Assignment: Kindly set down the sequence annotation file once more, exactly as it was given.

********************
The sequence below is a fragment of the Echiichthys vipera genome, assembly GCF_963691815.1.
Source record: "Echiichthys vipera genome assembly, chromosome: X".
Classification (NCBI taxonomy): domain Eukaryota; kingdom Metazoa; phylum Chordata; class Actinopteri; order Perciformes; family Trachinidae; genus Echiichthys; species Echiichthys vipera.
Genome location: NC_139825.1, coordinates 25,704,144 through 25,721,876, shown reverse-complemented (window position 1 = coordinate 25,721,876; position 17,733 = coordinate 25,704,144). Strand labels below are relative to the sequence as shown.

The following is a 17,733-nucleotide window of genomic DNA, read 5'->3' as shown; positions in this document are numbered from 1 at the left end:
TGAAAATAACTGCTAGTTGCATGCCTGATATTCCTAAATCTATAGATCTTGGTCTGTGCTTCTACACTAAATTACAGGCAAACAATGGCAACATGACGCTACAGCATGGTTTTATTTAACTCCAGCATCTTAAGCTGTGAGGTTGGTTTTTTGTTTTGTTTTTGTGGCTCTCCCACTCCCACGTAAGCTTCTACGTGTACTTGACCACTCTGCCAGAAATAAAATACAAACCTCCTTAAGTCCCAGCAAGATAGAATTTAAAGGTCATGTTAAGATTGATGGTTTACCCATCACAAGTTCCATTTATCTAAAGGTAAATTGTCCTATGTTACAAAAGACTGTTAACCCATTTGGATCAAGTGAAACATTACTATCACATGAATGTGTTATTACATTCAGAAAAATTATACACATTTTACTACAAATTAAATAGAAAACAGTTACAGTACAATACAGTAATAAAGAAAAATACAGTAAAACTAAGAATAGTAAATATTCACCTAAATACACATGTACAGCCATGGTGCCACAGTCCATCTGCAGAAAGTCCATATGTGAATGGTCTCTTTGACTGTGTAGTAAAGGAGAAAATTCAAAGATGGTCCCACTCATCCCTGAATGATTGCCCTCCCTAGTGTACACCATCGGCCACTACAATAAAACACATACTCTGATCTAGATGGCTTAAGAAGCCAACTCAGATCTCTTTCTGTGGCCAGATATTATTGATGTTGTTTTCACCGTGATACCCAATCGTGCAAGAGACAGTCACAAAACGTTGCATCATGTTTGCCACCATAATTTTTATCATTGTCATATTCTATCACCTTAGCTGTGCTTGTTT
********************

The sequence below is a fragment of the Echiichthys vipera genome, assembly GCF_963691815.1.
Source record: "Echiichthys vipera genome assembly, chromosome: X".
Classification (NCBI taxonomy): domain Eukaryota; kingdom Metazoa; phylum Chordata; class Actinopteri; order Perciformes; family Trachinidae; genus Echiichthys; species Echiichthys vipera.
Genome location: NC_139825.1, coordinates 25,704,144 through 25,721,876, shown reverse-complemented (window position 1 = coordinate 25,721,876; position 17,733 = coordinate 25,704,144). Strand labels below are relative to the sequence as shown.

The following is a 17,733-nucleotide window of genomic DNA, read 5'->3' as shown; positions in this document are numbered from 1 at the left end:
TGAAAATAACTGCTAGTTGCATGCCTGATATTCCTAAATCTATAGATCTTGGTCTGTGCTTCTACACTAAATTACAGGCAAACAATGGCAACATGACGCTACAGCATGGTTTTATTTAACTCCAGCATCTTAAGCTGTGAGGTTGGTTTTTTGTTTTGTTTTTGTGGCTCTCCCACTCCCACGTAAGCTTCTACGTGTACTTGACCACTCTGCCAGAAATAAAATACAAACCTCCTTAAGTCCCAGCAAGATAGAATTTAAAGGTCATGTTAAGATTGATGGTTTACCCATCACAAGTTCCATTTATCTAAAGGTAAATTGTCCTATGTTACAAAAGACTGTTAACCCATTTGGATCAAGTGAAACATTACTATCACATGAATGTGTTATTACATTCAGAAAAATTATACACATTTTACTACAAATTAAATAGAAAACAGTTACAGTACAATACAGTAATAAAGAAAAATACAGTAAAACTAAGAATAGTAAATATTCACCTAAATACACATGTACAGCCATGGTGCCACAGTCCATCTGCAGAAAGTCCATATGTGAATGGTCTCTTTGACTGTGTAGTAAAGGAGAAAATTCAAAGATGGTCCCACTCATCCCTGAATGATTGCCCTCCCTAGTGTACACCATCGGCCACTACAATAAAACACATACTCTGATCTAGATGGCTTAAGAAGCCAACTCAGATCTCTTTCTGTGGCCAGATATTATTGATGTTGTTTTCACCGTGATACCCAATCGTGCAAGAGACAGTCACAAAACGTTGCATCATGTTTGCCACCATAATTTTTATCATTGTCATATTCTATCACCTTAGCTGTGCTTGTTT